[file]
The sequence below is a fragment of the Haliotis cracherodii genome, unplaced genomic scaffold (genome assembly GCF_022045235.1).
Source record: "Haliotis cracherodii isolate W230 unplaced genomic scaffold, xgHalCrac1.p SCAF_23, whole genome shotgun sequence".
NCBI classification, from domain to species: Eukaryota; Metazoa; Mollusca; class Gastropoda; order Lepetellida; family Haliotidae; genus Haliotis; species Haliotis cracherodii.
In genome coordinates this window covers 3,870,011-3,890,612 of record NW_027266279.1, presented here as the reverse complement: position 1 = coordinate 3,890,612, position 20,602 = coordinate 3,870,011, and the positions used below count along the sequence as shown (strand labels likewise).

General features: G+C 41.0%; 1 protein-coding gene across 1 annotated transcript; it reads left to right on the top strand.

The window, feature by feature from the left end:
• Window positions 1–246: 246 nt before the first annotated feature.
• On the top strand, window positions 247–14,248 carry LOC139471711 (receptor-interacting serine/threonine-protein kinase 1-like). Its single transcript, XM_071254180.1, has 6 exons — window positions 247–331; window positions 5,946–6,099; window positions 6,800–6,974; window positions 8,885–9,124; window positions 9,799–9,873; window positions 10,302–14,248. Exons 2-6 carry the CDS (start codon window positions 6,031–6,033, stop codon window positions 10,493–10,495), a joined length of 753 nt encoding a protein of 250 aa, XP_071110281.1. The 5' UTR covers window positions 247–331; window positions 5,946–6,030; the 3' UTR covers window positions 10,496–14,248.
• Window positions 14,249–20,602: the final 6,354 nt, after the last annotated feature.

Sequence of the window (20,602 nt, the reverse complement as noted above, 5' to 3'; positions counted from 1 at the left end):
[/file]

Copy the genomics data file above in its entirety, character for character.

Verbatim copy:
The sequence below is a fragment of the Haliotis cracherodii genome, unplaced genomic scaffold (genome assembly GCF_022045235.1).
Source record: "Haliotis cracherodii isolate W230 unplaced genomic scaffold, xgHalCrac1.p SCAF_23, whole genome shotgun sequence".
NCBI classification, from domain to species: Eukaryota; Metazoa; Mollusca; class Gastropoda; order Lepetellida; family Haliotidae; genus Haliotis; species Haliotis cracherodii.
In genome coordinates this window covers 3,870,011-3,890,612 of record NW_027266279.1, presented here as the reverse complement: position 1 = coordinate 3,890,612, position 20,602 = coordinate 3,870,011, and the positions used below count along the sequence as shown (strand labels likewise).

General features: G+C 41.0%; 1 protein-coding gene across 1 annotated transcript; it reads left to right on the top strand.

The window, feature by feature from the left end:
• Window positions 1–246: 246 nt before the first annotated feature.
• On the top strand, window positions 247–14,248 carry LOC139471711 (receptor-interacting serine/threonine-protein kinase 1-like). Its single transcript, XM_071254180.1, has 6 exons — window positions 247–331; window positions 5,946–6,099; window positions 6,800–6,974; window positions 8,885–9,124; window positions 9,799–9,873; window positions 10,302–14,248. Exons 2-6 carry the CDS (start codon window positions 6,031–6,033, stop codon window positions 10,493–10,495), a joined length of 753 nt encoding a protein of 250 aa, XP_071110281.1. The 5' UTR covers window positions 247–331; window positions 5,946–6,030; the 3' UTR covers window positions 10,496–14,248.
• Window positions 14,249–20,602: the final 6,354 nt, after the last annotated feature.

Sequence of the window (20,602 nt, the reverse complement as noted above, 5' to 3'; positions counted from 1 at the left end):